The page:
Every wrestling season brings a new set of questions surrounding various aspects of the sport. We’re just over one week from the official high school season and although this season will be different and possibly weird, I’m excited to see the wrestlers of our state compete and have a sense of normalcy in their lives that young people across the country are yearning for. Let’s look at some storylines heading into the season
I wrote about the wrestlers contending for their fourth individual state titles, but wrestlers looking to accomplish this feat are always a big storyline coming into the season and have a big impact on their teams in more ways than just the scoreboard.
Juab has been an absolute force in the 3A division and the state as a whole for the last few years. They’re a big favorite to run away with another state title unless Morgan, Emery, or Delta has some tricks up their sleeves to derail the locomotive that is Juab Wrestling.
Wasatch is one of the most storied programs in Utah history. They won 5A last season in a back and forth affair with Payson. They graduated with a lot of fire power. It will be interesting to see how their upperclassmen step up and how they develop talent in the room.
The big school juggernaut Vikings don’t have many blemishes on their record at the state tournament. Much like Juab, they’re a heavy favorite in their division with some solid teams gunning for them but they may not have the depth to surpass PG.
This year, it’s looking like perennial top programs Uintah and Mountain Crest will once again be competing in a close one for gold in the 4A division. Mountain Crest has several returning placers (Sanders brothers, Terrell Lee, Easton Evans, Jordan Wakefield, and Brock Guthrie) and two impact freshman (Lincoln Lofthouse and Sam Schroeder) while on the other hand, Uintah has Raidan Harrison, Cole Huber, Brady Merkley, Dillon Dick, Josh Holmes as returning placers with the addition of impact freshman, Jaxon McCurdy and two solid move ins with Clayson Mele (Wyoming state champion) and Gage Houward (Colorado state qualifier) who will add additional firepower to their lineup.
Millard, Beaver, and Altamont all have solid teams. They are all well coached, they all have solid feeder programs, and they all have proven they can develop talent. I can’t remember the last time there was a division with three legitimate contenders. There are also some awesome storylines within this division. Beaver has never won a team title and they also have a wrestler looking to become a four-timer, Millard is a true dynasty that continues to produce fantastic, homegrown wrestlers, and Altamont has a legend coaching them with a lineup projected to have seven finalists.
Normally, a high percentage of the hottest freshman prospects are projected to compete at 106 and 113 in their maiden voyage into high school wrestling. This season, four of the top five incoming freshmen are heavier than 120. #1 Shurtleff, #2 Evans, #3 Smith, and #5 Rasmussen are all projected to be 126 or higher in the rankings. All of these wrestlers are talented, mentally tough, and experienced. I’m excited to see how they stack up with upperclassmen early in the season and how they develop throughout their campaigns.
My favorite thing about a new season is what techniques emerge as game changers for individuals and teams. Last season, everyone was loving roll through tilts and crossface cradles. I don’t have a crystal ball, but judging from what I saw at WNO and Super 32, it’s looking like thoughtful scrambling is going to become a common occurrence. What I mean by thoughtful scrambling is initiating scrambles and having a system to counter multiple reactions rather than just creating chaos and hoping to come out on top. A trend I also see happening is the emergence of more single leg finishes when the opponent looks to counter with a shin-whizzer like we saw when Drake Ayala competed against Richard Figueroa at WNO.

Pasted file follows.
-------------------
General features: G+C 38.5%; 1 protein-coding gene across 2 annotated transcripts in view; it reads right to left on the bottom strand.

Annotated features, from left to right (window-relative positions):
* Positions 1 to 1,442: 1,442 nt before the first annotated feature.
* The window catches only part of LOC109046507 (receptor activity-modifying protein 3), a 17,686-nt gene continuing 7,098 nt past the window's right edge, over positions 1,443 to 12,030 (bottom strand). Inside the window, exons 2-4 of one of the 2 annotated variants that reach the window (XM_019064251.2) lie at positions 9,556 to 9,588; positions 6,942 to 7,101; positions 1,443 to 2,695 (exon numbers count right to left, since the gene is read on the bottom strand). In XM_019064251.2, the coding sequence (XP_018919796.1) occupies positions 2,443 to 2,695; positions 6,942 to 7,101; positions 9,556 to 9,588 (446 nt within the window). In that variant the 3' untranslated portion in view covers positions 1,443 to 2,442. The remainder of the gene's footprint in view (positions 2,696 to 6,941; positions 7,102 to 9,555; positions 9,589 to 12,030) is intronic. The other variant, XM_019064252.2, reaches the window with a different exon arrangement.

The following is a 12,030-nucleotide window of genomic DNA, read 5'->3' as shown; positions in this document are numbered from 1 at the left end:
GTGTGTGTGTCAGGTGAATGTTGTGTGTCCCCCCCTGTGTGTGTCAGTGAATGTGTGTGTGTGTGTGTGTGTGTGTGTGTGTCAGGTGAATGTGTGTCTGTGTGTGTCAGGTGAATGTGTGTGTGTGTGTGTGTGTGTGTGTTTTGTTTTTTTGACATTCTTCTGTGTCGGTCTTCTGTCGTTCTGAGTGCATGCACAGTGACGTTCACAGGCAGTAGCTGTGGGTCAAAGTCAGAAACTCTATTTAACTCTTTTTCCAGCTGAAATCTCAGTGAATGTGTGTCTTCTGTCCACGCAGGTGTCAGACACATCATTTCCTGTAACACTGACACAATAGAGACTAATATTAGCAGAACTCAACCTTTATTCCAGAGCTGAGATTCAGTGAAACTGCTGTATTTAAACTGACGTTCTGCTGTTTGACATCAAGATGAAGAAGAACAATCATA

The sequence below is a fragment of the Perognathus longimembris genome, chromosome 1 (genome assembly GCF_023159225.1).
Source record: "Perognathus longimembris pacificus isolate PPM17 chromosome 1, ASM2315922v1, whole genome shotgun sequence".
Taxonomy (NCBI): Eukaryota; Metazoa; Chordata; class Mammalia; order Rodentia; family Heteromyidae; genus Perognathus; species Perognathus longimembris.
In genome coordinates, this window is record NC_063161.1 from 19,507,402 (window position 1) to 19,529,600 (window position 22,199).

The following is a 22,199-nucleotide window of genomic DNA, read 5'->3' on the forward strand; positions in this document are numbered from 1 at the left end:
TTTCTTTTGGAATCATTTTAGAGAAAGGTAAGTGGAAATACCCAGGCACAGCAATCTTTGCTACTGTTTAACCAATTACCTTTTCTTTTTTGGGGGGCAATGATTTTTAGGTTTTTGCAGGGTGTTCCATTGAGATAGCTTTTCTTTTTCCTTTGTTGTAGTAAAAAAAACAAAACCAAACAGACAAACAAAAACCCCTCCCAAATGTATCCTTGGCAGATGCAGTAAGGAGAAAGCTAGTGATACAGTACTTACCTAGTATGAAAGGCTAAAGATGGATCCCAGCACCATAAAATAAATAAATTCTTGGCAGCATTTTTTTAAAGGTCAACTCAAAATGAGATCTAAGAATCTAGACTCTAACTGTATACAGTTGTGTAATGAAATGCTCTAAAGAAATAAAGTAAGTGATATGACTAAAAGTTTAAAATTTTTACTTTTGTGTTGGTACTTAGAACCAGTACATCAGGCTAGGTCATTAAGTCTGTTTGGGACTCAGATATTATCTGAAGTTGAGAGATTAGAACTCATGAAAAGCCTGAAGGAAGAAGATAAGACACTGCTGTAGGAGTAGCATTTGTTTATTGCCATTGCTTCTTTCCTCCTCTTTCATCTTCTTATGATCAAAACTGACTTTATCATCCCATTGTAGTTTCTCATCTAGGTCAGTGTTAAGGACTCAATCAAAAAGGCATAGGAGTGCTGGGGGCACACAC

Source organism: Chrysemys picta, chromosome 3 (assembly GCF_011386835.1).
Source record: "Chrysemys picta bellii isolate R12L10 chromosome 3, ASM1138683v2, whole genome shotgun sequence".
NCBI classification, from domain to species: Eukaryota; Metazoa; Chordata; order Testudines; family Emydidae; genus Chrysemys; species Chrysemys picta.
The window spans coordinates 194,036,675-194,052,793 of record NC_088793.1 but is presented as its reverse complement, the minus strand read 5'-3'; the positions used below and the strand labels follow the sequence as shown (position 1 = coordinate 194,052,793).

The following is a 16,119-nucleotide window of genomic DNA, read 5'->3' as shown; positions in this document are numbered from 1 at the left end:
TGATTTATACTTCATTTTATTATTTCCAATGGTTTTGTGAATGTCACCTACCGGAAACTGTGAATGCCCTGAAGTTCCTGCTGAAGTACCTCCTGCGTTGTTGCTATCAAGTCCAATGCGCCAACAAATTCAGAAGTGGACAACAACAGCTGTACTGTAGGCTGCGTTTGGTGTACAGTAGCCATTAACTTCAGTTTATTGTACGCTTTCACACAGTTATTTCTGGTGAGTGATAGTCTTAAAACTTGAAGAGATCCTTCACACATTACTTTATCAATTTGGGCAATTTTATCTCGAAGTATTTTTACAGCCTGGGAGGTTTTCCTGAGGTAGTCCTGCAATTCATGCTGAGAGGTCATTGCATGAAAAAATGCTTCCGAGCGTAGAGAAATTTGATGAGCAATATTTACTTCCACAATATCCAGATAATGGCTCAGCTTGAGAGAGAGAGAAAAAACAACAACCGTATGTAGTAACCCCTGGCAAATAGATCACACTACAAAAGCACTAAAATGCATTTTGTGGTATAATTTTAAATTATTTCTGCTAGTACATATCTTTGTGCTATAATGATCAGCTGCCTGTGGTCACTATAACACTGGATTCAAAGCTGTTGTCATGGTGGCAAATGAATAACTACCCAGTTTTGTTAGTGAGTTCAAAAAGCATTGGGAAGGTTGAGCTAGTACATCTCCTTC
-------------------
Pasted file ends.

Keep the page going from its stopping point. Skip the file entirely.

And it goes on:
Lucas Cochran has committed to wrestle for the Air Force Academy, but this senior class has several wrestlers that can continue their careers at the collegiate level if they have the desire to do so.
River Wardle could be a D1 wrestler. He’s placed at Doc B and is going for his fourth state title. Jacob Finlinson is going for his fourth, has a unique style and had a good showing at Super 32. Quade Smith is as experienced as they come and is a fantastic mat wrestler. Kam Moss won the Freakshow and has continually improved through his high school career. Brian Evans from Beaver has a brother that wrestled in college and I hope to see him do the same. There’s others out there that I’m probably forgetting but we have a handful of talented wrestlers that could make an impact on college rosters at the D1, D2, D3, NJCAA, and NAIA levels. There’s a lot of opportunity to continue to wrestle after high school and I hope to see as many of our wrestlers find spots on rosters as possible so they can come back with that experience and new skills to help coach the next generation.
Yes, the COVID-19 outbreak has been front and center in the headlines since March. As much as I hate it, I realize that it’s going to play a role this season. Tournament sizes are reduced, school districts are handling it differently, and it impacts travel to events such as Reno for our wrestlers. Here’s the good news, wrestling has adapted well to the COVID era. USA Wrestling as a whole has shown that we can safely have wrestling tournaments. It’s going to be a unique season, but let’s just be grateful it’s happening and make the most of it and adjust as needed as though it's a wrestling match.